When Pressure Is On, Partisan Walls Fall
With a budget deadline approaching, California lawmakers can learn a thing or two from the Nevada Legislature on finding common ground.
Maybe California should take a page from Nevada's playbook: After 120 days of partisan bickering, the 76th session of the Nevada Legislature reached a deal to extend $620 million in existing taxes for two years to balance a $6.2 billion general fund, the Las Vegas Review-Journal reports.
It wasn't unanimous (Assembly vote: 36-6; Senate vote: 15-6). But in the end, the majority backed Republican Gov. Brian Sandoval, who broke his promise not to raise taxes. The taxes -- on business payrolls, retail sales and car registrations -- had been set to expire June 30.
The final push came last week after Sandoval decided that a May 26 Supreme Court decision ruled out his two-year spending plan to balance the budget using $657 million in local government and school district funds.
"It's probably a date none of us will ever forget," Republican Senate Minority Leader Mike McGinness, told the Review-Journal after supporting the tax extension. "A decision to vote for the budget is not an easy one for me, but it will put our state on a path toward fiscal stability."
Not to say it was a flawless victory. Several social programs were cut, including an $11.4 million program to give property tax rebates to poor senior citizens. Local governments also will have to foot about $14 million in programs regarding the care and protection of children. Under the budget, teachers and state workers will get a 2.5 percent pay cut.
But in Nevada, at least, California lawmakers have an example of what it looks like to find common ground. With the June 15 deadline for a California budget right around the corner, lawmakers have equally tough decisions to make. They should be motivated by this bit of information from California's state controller: If they fail to close the budget gap, lawmakers will start losing their pay on June 15.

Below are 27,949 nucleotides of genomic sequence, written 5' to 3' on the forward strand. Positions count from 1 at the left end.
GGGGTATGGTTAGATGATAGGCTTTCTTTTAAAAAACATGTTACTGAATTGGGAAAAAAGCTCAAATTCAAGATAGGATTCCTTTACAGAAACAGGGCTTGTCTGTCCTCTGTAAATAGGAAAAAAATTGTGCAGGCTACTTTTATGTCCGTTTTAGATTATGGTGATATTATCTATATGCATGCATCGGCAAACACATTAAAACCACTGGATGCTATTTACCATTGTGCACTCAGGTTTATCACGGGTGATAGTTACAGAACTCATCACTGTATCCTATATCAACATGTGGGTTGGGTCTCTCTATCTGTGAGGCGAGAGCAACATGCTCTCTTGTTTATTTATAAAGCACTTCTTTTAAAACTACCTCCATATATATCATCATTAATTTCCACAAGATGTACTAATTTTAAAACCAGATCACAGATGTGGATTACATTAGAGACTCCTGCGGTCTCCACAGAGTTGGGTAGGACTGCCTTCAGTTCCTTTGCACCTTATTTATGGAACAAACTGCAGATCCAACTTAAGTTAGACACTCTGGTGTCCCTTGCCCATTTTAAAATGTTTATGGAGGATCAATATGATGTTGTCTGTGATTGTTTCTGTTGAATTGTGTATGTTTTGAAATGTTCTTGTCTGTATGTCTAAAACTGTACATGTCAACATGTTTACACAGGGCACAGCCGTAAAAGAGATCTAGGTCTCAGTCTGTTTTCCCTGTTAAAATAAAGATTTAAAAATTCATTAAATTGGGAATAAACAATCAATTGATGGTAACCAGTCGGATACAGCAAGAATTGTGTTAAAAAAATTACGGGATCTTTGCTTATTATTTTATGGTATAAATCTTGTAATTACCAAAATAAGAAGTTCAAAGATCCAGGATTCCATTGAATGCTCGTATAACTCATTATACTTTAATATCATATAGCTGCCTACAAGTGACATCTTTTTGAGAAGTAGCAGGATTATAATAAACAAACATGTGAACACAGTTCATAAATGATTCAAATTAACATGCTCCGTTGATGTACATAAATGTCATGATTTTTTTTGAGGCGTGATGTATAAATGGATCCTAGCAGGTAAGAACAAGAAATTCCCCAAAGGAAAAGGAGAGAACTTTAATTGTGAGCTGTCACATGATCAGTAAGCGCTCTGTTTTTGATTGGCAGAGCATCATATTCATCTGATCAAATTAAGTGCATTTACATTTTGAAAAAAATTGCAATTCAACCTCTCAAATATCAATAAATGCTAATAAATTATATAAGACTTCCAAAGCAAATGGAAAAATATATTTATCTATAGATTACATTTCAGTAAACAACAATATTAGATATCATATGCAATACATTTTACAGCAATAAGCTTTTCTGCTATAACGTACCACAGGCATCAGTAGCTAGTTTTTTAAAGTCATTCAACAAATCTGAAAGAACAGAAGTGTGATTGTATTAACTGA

"In passing Proposition 25 last November, voters clearly stated they expect their representatives to make the difficult decisions needed to resolve any budget shortfalls by the mandatory deadline, or be penalized," state Controller John Chiang said in a statement. "I will enforce the voters' demand."
It's no surprise that California Gov. Jerry Brown supported Chiang's not-a-threat-but-a-promise stance. Of course, the partisan dynamics in California are different than in Nevada. But the fact is that this type of pressure helps push collaboration, especially when political futures hang in the balance. Per the Christian Science Monitor:
Yet five days before that deadline, a new bipartisan commission (created by a 2008 ballot initiative) will release California's new redistricting map, which could radically alter the character of some lawmakers' districts. Overnight, some who are currently in Republican strongholds could find themselves scrambling to win Democratic votes -- and vice versa. The result: a wait-and-see approach toward the budget.
"I absolutely think the drawing of these maps is having a huge effect on what's going on," says Mike Zimmerman, chief of staff for Republican Assemblyman Martin Garrick. "A lot of focus has been diverted by those trying to figure out how their possible votes will affect their future constituents."
Only time will tell if and how these changes factor into the debate, but if California lawmakers need inspiration, they don't have to look too far.
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